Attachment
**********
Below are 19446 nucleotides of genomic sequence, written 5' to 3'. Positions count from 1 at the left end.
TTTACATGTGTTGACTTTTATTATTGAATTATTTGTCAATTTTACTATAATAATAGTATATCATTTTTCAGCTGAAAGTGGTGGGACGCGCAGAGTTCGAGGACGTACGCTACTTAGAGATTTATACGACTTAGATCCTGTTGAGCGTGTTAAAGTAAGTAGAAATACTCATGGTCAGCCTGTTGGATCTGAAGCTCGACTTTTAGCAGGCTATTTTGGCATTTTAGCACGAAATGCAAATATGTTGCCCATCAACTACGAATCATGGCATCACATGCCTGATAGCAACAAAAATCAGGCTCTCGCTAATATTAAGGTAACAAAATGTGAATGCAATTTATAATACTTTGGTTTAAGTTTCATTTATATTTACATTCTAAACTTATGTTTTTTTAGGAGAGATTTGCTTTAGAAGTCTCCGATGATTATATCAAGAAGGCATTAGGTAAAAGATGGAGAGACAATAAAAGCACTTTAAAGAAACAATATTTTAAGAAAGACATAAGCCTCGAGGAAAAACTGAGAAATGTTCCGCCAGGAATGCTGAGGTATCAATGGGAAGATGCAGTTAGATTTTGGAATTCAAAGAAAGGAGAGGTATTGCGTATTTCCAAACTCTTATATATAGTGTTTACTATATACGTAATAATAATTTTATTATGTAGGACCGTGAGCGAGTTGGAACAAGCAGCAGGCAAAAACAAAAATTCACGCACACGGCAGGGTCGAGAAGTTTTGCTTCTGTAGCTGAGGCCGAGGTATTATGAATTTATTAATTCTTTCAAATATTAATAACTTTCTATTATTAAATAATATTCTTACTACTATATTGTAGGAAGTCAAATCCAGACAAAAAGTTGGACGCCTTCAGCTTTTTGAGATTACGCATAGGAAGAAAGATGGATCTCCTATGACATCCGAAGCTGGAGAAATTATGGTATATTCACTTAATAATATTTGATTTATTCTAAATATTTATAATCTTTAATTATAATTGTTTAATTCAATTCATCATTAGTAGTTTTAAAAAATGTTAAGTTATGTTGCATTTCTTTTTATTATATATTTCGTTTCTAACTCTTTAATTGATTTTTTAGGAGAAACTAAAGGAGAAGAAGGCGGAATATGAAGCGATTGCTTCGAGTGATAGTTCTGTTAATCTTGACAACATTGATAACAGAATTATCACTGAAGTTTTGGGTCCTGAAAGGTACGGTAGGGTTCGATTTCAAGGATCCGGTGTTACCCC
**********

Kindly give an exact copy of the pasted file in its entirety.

Below are 19446 nucleotides of genomic sequence, written 5' to 3'. Positions count from 1 at the left end.
TTTACATGTGTTGACTTTTATTATTGAATTATTTGTCAATTTTACTATAATAATAGTATATCATTTTTCAGCTGAAAGTGGTGGGACGCGCAGAGTTCGAGGACGTACGCTACTTAGAGATTTATACGACTTAGATCCTGTTGAGCGTGTTAAAGTAAGTAGAAATACTCATGGTCAGCCTGTTGGATCTGAAGCTCGACTTTTAGCAGGCTATTTTGGCATTTTAGCACGAAATGCAAATATGTTGCCCATCAACTACGAATCATGGCATCACATGCCTGATAGCAACAAAAATCAGGCTCTCGCTAATATTAAGGTAACAAAATGTGAATGCAATTTATAATACTTTGGTTTAAGTTTCATTTATATTTACATTCTAAACTTATGTTTTTTTAGGAGAGATTTGCTTTAGAAGTCTCCGATGATTATATCAAGAAGGCATTAGGTAAAAGATGGAGAGACAATAAAAGCACTTTAAAGAAACAATATTTTAAGAAAGACATAAGCCTCGAGGAAAAACTGAGAAATGTTCCGCCAGGAATGCTGAGGTATCAATGGGAAGATGCAGTTAGATTTTGGAATTCAAAGAAAGGAGAGGTATTGCGTATTTCCAAACTCTTATATATAGTGTTTACTATATACGTAATAATAATTTTATTATGTAGGACCGTGAGCGAGTTGGAACAAGCAGCAGGCAAAAACAAAAATTCACGCACACGGCAGGGTCGAGAAGTTTTGCTTCTGTAGCTGAGGCCGAGGTATTATGAATTTATTAATTCTTTCAAATATTAATAACTTTCTATTATTAAATAATATTCTTACTACTATATTGTAGGAAGTCAAATCCAGACAAAAAGTTGGACGCCTTCAGCTTTTTGAGATTACGCATAGGAAGAAAGATGGATCTCCTATGACATCCGAAGCTGGAGAAATTATGGTATATTCACTTAATAATATTTGATTTATTCTAAATATTTATAATCTTTAATTATAATTGTTTAATTCAATTCATCATTAGTAGTTTTAAAAAATGTTAAGTTATGTTGCATTTCTTTTTATTATATATTTCGTTTCTAACTCTTTAATTGATTTTTTAGGAGAAACTAAAGGAGAAGAAGGCGGAATATGAAGCGATTGCTTCGAGTGATAGTTCTGTTAATCTTGACAACATTGATAACAGAATTATCACTGAAGTTTTGGGTCCTGAAAGGTACGGTAGGGTTCGATTTCAAGGATCCGGTGTTACCCC